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"Bring your heart to work."
Here’s a truly gorgeous supercut of the 25 best films of the year.
Believe it or not, I used to love drawing. I guess you can say I was a bit on the more artful side of things than the more logical and demanding side. Yes, I loved to draw. I did it more in classrooms around the 2nd grade than anything I had to do. I remember, even in kindergarten, I paid a little more attention to the details of drawing. But honestly, what kid isn’t?
Then, my mom took me to art school. Wasn’t so bad, except that it wasn’t by choice. I still hated that decision to this day. The thought of doing homework for it turned me off to art. Then I eventually went to piano school, swimming school, and even math camp. I just hated the process of extra curricular school, until I just got used to it. I became very task oriented.
It’s not until now I think about art and why it’s so important. I mean, think about back then during the older ages. Doing some form of art was considered normal and even high status. Why is doing art so important? Because it makes you express yourself. Like schooling, it trains the mind, but in other aspects. By just loving and doing art, you just created something. It forces you to examine the context of what you’re creating and put some actual articulate thought. And I’m not referring to art as just drawing. I also mean other arts as well, even writing.
Most important of all, art requires us to express our emotions. Understanding these things unveil a lot about people and their motives.
I never thought too much about emotions. I just thought they were just there and that’s that. But it’s much more than that, because it’s the foundation of our decision making. Yes, sometimes your decisions can be weighed through logical deduction. However, true instinct and the path of following your will ties in heavily on emotion.
Arthur Schopenhauer asserts, “Man can do what he wills, but he cannot will what he wills.” People may or may not have the aptitude to achieve what they want. However, they cannot decide what they want. There is an underlying instinctual and emotive preference that you have about everything in life. Just think, why is your favorite color your favorite color? This isn’t by reason. This can be applied to everything that you like or dislike broken down to its purest and simplest form.
Humans are emotions personified. Science is just a tool to help correct emotions to form logical reason. Art is a practice that helps us understand and express our only being, emotions, and will. Art combined with science/logic, what do you call that? Beauty. If you don’t believe me, I have proof. Even Dr Jekyll and Mr Hyde’s whole story revolves around this idea.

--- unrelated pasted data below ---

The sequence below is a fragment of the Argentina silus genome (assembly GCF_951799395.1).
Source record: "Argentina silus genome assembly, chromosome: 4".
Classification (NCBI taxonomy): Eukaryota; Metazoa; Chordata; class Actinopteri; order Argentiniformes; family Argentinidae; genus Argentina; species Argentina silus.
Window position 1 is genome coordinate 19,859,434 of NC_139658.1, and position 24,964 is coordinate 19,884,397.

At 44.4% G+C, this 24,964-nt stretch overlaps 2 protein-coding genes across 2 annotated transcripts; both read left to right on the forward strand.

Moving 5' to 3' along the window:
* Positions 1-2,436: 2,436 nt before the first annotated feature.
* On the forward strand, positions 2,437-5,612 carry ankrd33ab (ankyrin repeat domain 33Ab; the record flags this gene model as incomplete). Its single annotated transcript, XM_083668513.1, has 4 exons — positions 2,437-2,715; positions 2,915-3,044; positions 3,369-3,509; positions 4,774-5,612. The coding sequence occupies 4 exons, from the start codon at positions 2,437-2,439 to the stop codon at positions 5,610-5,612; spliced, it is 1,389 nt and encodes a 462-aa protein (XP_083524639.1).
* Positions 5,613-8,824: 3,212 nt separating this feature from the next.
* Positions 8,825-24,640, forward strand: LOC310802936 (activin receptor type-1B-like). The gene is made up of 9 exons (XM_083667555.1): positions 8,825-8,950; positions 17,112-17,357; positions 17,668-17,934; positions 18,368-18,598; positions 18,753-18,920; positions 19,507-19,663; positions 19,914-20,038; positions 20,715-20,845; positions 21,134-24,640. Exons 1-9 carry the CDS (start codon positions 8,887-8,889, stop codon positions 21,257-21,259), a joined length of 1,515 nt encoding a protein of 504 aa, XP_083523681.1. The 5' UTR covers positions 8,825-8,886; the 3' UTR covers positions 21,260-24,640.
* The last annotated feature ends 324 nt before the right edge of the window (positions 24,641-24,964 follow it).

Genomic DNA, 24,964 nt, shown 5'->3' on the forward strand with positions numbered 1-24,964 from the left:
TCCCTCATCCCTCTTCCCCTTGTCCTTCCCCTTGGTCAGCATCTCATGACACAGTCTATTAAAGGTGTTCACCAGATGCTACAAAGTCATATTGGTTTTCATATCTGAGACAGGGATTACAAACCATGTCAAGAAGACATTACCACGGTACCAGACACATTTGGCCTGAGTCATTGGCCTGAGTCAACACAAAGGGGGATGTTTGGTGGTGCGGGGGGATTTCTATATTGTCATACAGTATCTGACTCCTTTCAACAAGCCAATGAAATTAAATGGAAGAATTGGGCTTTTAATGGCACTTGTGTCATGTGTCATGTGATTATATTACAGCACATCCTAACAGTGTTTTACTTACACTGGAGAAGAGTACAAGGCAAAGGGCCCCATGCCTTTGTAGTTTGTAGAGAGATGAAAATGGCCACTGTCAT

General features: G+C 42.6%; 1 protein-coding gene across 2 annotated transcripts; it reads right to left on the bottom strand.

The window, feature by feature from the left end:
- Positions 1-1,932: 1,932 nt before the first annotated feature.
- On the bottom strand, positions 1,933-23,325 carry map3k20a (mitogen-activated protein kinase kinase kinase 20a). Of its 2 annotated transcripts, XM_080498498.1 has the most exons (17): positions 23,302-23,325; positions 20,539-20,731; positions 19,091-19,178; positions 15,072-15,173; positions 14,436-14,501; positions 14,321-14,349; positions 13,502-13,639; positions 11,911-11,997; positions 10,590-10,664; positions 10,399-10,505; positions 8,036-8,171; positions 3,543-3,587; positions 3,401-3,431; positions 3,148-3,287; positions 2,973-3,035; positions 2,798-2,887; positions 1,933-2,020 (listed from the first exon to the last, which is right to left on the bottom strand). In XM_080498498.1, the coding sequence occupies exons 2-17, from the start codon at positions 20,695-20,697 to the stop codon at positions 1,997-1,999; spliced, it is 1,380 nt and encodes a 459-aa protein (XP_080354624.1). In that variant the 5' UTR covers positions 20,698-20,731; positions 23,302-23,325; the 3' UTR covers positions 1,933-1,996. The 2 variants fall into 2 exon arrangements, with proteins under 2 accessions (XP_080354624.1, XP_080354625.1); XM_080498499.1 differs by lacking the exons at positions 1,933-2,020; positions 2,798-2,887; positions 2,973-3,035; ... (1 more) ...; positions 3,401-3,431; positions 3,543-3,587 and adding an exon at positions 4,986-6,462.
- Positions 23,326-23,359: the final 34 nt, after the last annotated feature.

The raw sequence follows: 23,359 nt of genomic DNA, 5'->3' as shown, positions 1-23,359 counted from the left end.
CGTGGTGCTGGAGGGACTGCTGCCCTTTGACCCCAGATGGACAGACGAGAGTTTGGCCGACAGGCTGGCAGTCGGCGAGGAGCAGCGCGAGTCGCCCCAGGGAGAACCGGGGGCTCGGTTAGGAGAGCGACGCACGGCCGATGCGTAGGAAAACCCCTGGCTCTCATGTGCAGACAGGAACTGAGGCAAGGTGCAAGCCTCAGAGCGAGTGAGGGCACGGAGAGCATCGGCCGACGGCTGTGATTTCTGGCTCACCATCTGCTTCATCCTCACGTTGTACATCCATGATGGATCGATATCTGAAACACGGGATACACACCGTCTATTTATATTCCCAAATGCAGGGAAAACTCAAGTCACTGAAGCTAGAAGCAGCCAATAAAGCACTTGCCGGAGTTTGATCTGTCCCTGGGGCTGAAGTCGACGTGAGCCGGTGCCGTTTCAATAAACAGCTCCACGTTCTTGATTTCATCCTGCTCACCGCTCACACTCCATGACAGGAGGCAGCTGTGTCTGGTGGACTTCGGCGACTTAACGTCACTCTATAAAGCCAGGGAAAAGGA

By not going too deep into the story, Dr Jekyll and Mr Hyde are the same person. Dr Jekyll represented everything about societal morality (or “mores” —more-aye— for short). He had to act to a certain way to be accepted in society. But, there was a sense of guilt when doing things that pleasures him that society taboos. As a result, he transformed himself to a being that frees him from feeling the guilt. It results to Mr Hyde. He’s a being that doesn’t feel guilt and fully embodies the natural, instinctual, and animalistic side of the spectrum. On one hand, you have reason in Dr Jekyll. On the other hand, you have the violent, instinctual side. They named it the duality of good and evil, respectively.
Even Bruce Lee, known for his martial arts and philosophy, saw this link. He contrasted as being either too mechanical or too wild in going about life. He wanted the balance of the two to achieve something beautiful.
This is what I think about art & science. What do you think?
I’ve realized a bad habit of mine recently. And by recently I mean it took probably months to realize. I’ve lost sight of one of my past values: to finish what you started. I’ve become more of a starter of something, lose interest, and not to see it through. This will have negative effects over the course of my life and one way where I can help change that is to write. I should just write, no matter what it is, so that is what I’ll do.
It’ll get me in the habit of consistency, even when I have nothing really worth anything to write about, or not feeling motivated, or even hate it at the moment. This should train my habits to do something regardless if I feel like doing it or not, and to just suck it up. It may result in inspiration by going through all the un-inspiration :p1 note
JFK’s advice is still as relevant today as it was 50 years ago.
"A society grows great when old men plant trees whose shade they know they will never sit in." — Greek proverb